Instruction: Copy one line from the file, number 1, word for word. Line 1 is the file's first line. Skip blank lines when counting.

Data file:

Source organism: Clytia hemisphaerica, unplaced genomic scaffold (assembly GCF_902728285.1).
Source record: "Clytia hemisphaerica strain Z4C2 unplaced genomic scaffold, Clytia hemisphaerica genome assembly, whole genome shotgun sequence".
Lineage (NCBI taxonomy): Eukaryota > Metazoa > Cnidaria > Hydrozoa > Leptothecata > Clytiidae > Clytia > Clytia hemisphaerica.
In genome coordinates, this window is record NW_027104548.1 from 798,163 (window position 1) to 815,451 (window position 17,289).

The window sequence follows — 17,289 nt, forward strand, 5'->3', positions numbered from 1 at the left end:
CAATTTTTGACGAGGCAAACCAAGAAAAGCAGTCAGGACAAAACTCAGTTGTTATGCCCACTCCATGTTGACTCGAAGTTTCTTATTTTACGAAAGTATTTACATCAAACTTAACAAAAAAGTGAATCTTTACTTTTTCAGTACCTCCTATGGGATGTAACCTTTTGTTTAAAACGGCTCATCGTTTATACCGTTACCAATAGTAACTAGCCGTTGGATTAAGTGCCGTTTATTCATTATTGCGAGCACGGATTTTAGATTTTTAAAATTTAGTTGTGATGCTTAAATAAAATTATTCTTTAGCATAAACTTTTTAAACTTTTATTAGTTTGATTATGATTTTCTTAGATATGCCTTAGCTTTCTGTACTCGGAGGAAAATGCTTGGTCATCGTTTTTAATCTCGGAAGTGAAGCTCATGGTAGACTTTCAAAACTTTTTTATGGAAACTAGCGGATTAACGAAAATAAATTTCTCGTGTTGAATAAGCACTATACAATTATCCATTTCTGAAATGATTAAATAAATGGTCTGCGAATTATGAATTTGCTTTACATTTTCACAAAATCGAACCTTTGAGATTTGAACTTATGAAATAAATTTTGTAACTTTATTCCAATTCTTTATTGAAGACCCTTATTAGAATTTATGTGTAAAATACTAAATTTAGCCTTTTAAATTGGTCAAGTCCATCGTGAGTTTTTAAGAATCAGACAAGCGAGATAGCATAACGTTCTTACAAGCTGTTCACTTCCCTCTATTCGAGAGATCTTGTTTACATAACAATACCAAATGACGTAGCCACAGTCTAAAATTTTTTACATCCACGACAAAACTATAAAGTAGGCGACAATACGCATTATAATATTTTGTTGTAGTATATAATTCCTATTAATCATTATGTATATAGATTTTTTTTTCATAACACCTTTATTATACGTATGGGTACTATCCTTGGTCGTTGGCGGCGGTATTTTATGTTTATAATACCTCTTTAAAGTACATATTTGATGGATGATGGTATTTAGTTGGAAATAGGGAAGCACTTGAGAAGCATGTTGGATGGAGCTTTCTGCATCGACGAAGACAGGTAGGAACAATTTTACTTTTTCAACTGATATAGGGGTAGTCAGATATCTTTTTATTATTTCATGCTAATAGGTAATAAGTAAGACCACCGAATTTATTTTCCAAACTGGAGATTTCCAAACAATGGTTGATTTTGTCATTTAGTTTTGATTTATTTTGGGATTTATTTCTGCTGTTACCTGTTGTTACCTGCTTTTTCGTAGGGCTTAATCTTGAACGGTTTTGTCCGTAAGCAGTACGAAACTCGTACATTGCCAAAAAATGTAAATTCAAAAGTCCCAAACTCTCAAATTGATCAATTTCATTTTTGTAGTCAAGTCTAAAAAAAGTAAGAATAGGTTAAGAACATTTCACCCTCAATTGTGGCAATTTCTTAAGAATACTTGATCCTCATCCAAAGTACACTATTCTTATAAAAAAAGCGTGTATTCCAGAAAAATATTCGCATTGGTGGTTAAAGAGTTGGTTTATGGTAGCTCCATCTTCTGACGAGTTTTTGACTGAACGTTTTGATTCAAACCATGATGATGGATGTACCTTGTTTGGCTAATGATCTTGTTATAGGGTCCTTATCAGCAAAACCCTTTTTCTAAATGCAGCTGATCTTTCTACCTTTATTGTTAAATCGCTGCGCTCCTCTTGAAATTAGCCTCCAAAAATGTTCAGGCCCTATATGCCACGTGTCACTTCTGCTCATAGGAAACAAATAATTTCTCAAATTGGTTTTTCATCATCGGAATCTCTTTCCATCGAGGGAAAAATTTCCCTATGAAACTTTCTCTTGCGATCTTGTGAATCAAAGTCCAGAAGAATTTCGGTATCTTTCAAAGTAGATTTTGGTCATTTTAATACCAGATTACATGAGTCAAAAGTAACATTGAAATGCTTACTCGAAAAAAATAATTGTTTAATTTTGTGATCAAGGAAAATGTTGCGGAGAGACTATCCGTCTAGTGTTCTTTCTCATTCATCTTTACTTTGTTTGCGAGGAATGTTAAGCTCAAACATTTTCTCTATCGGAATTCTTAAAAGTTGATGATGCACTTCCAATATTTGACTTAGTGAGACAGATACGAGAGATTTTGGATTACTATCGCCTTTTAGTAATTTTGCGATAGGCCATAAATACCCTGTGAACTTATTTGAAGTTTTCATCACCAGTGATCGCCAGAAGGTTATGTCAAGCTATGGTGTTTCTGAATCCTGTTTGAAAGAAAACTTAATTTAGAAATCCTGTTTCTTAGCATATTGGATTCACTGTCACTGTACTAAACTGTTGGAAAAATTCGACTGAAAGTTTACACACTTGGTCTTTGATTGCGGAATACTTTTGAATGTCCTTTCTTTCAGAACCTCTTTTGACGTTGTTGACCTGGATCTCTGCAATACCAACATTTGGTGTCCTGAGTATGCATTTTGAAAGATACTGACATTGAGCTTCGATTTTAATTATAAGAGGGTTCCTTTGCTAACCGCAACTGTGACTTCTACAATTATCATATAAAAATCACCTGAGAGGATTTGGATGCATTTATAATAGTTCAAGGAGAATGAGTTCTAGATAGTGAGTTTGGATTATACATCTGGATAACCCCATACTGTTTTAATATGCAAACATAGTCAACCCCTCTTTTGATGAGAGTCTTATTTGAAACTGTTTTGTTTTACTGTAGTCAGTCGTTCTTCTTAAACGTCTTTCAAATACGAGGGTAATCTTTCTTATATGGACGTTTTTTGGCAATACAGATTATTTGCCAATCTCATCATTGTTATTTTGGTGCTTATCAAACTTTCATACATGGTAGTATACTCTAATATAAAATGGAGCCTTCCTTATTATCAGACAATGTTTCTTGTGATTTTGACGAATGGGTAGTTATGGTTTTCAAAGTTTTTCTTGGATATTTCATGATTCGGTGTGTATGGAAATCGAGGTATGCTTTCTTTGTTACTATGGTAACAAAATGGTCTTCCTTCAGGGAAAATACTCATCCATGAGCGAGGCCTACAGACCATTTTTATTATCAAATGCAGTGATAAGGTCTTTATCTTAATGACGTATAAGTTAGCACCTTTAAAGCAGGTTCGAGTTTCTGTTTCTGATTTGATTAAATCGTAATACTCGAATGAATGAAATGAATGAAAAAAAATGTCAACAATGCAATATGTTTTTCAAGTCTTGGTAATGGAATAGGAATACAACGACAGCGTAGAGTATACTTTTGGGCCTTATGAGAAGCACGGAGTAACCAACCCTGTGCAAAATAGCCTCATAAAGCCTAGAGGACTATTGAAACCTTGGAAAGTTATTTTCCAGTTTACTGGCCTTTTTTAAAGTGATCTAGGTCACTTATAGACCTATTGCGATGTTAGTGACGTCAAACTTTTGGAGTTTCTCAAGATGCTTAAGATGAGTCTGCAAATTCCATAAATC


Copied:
Source organism: Clytia hemisphaerica, unplaced genomic scaffold (assembly GCF_902728285.1).